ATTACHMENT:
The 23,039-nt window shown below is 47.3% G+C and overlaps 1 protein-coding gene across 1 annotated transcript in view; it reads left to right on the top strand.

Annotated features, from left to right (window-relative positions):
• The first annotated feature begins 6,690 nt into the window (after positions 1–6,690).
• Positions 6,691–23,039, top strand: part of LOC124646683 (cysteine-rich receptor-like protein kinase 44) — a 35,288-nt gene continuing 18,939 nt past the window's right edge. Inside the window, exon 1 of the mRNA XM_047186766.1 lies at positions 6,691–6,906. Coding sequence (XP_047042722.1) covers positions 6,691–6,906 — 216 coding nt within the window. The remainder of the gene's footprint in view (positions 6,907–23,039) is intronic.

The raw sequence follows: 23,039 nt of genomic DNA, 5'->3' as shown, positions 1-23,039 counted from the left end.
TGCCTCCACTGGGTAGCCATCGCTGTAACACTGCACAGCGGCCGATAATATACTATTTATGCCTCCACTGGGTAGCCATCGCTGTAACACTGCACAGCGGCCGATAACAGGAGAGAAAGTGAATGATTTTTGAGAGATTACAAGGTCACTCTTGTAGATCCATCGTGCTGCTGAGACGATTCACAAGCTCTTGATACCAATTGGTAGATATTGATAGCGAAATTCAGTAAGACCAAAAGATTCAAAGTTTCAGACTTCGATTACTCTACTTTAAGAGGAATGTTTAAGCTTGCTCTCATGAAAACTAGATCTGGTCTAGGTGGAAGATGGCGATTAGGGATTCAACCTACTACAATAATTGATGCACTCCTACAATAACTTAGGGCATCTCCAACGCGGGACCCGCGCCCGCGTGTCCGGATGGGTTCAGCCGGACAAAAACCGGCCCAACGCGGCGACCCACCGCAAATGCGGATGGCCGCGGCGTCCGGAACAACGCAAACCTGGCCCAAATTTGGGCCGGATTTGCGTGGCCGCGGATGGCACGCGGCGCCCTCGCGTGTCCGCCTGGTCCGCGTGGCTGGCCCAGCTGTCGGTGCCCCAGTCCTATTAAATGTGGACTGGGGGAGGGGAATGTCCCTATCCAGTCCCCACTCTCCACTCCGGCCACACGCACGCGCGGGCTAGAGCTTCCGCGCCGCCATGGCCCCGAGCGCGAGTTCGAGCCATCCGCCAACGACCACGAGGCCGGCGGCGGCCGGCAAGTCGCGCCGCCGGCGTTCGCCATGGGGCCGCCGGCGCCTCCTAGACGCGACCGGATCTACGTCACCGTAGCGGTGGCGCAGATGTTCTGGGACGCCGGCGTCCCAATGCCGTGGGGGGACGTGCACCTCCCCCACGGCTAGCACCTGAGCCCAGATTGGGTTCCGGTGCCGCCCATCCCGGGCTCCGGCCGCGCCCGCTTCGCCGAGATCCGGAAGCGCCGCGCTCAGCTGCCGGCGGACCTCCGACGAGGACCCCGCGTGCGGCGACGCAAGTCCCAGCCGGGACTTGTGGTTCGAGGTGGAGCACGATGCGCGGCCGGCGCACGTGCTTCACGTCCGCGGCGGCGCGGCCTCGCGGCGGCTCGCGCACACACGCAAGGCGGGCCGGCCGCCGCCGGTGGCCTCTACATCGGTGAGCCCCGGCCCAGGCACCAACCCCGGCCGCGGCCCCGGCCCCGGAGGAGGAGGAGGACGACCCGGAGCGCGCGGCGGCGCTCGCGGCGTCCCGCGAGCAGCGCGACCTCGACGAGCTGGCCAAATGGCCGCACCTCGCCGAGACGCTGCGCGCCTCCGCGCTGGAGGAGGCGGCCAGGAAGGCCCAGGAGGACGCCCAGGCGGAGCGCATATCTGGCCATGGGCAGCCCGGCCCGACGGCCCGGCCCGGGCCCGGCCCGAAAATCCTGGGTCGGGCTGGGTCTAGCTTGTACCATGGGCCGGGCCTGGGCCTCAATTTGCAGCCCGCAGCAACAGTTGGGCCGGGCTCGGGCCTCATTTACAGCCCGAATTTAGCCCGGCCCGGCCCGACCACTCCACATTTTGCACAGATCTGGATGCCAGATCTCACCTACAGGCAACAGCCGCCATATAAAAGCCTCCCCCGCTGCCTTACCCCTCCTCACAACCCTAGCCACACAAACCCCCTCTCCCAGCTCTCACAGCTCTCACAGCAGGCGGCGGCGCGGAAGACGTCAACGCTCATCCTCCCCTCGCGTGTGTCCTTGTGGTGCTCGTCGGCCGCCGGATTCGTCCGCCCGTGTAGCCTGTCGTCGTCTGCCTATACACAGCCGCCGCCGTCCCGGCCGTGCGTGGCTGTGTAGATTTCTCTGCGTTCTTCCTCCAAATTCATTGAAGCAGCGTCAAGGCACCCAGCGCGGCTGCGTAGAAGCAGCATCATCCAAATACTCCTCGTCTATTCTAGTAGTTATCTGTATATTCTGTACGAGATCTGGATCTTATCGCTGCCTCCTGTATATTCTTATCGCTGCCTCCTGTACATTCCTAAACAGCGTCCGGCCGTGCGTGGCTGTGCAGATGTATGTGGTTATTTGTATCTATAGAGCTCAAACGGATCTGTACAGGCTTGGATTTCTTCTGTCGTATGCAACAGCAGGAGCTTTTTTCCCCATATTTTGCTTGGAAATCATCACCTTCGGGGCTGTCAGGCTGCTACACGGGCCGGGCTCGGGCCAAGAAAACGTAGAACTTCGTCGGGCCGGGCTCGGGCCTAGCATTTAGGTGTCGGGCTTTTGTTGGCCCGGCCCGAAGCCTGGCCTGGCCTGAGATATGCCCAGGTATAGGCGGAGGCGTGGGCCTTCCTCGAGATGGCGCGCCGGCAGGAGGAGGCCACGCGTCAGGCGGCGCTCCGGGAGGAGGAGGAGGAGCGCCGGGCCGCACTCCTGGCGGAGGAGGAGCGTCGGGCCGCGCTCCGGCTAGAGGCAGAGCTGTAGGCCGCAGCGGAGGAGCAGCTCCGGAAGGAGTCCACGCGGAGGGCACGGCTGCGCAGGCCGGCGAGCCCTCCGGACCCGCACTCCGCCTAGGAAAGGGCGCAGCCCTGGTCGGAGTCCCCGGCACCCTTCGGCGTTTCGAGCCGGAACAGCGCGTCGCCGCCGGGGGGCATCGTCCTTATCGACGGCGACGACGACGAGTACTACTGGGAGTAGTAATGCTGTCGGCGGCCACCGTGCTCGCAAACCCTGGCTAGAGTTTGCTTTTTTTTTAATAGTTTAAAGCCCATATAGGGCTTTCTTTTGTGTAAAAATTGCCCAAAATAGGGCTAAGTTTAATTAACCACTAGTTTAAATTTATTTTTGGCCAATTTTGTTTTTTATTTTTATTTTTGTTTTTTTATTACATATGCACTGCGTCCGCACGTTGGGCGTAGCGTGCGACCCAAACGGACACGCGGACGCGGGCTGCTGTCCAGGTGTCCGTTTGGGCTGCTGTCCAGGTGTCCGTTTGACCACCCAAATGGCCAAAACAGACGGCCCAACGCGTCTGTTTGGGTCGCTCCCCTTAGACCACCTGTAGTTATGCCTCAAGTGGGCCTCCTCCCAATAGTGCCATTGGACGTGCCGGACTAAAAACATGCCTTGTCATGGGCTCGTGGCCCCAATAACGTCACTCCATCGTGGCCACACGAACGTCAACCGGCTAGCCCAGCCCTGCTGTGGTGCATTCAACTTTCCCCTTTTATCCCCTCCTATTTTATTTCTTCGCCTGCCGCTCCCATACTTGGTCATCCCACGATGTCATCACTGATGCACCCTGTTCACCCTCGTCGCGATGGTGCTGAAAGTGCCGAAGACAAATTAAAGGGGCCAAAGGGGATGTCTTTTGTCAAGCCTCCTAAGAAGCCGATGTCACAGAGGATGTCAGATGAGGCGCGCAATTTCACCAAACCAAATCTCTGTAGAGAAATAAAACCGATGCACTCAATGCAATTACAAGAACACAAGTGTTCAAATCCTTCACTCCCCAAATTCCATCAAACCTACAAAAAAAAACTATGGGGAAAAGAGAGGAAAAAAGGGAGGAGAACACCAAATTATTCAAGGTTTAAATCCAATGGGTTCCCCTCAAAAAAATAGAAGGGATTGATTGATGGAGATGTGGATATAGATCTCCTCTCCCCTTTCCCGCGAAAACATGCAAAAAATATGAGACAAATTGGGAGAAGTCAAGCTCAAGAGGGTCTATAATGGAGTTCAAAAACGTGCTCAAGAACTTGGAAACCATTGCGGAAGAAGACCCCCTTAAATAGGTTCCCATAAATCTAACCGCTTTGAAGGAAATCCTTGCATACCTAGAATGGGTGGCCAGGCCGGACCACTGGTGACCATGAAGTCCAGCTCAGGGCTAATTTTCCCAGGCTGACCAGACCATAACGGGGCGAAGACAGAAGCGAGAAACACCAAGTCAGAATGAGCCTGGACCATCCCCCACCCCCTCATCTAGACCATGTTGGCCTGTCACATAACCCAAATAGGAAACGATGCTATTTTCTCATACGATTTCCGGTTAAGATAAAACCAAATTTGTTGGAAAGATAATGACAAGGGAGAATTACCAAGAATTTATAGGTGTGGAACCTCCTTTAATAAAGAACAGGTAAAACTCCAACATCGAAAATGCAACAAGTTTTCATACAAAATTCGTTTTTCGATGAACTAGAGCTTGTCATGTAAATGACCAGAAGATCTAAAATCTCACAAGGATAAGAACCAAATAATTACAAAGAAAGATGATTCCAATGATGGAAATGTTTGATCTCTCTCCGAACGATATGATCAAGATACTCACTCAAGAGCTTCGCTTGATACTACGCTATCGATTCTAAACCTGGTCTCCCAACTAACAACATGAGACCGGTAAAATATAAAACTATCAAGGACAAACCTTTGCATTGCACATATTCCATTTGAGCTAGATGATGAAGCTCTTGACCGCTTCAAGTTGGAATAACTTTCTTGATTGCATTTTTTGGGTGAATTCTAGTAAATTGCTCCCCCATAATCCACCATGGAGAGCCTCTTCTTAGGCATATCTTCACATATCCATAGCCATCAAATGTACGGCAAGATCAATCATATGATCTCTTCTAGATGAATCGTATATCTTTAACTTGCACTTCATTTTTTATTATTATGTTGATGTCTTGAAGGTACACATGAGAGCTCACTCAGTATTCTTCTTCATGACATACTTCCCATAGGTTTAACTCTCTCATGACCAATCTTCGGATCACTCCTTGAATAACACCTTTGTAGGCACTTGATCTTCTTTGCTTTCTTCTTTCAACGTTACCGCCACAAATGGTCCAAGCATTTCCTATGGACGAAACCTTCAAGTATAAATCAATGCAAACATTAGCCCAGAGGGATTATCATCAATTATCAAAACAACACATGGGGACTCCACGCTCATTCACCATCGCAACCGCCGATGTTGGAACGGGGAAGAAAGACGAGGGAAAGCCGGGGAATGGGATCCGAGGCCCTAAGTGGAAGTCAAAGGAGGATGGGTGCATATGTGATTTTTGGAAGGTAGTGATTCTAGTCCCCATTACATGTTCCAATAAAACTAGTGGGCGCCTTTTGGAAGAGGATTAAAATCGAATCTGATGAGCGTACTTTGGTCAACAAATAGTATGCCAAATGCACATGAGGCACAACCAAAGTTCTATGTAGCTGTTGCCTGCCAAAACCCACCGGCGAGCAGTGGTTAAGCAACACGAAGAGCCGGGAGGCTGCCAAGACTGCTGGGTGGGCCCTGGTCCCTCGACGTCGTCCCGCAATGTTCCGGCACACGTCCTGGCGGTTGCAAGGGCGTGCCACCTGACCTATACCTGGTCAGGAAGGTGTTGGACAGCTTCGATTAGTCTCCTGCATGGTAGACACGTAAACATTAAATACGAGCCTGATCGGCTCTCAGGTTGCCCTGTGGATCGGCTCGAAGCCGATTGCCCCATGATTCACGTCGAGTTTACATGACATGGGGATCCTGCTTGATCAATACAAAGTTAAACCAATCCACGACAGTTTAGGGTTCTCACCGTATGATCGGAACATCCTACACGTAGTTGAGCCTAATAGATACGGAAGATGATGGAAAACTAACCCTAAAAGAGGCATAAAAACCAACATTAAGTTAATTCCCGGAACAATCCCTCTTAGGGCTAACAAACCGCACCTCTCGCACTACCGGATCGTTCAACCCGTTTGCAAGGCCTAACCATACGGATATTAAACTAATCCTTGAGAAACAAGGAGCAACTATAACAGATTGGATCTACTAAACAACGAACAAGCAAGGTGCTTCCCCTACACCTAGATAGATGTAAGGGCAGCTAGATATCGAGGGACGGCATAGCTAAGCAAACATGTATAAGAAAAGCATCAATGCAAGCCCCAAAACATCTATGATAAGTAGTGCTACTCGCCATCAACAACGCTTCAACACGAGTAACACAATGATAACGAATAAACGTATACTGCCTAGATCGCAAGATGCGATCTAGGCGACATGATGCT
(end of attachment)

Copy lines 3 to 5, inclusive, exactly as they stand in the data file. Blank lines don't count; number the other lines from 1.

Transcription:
• The first annotated feature begins 6,690 nt into the window (after positions 1–6,690).
• Positions 6,691–23,039, top strand: part of LOC124646683 (cysteine-rich receptor-like protein kinase 44) — a 35,288-nt gene continuing 18,939 nt past the window's right edge. Inside the window, exon 1 of the mRNA XM_047186766.1 lies at positions 6,691–6,906. Coding sequence (XP_047042722.1) covers positions 6,691–6,906 — 216 coding nt within the window. The remainder of the gene's footprint in view (positions 6,907–23,039) is intronic.

The raw sequence follows: 23,039 nt of genomic DNA, 5'->3' as shown, positions 1-23,039 counted from the left end.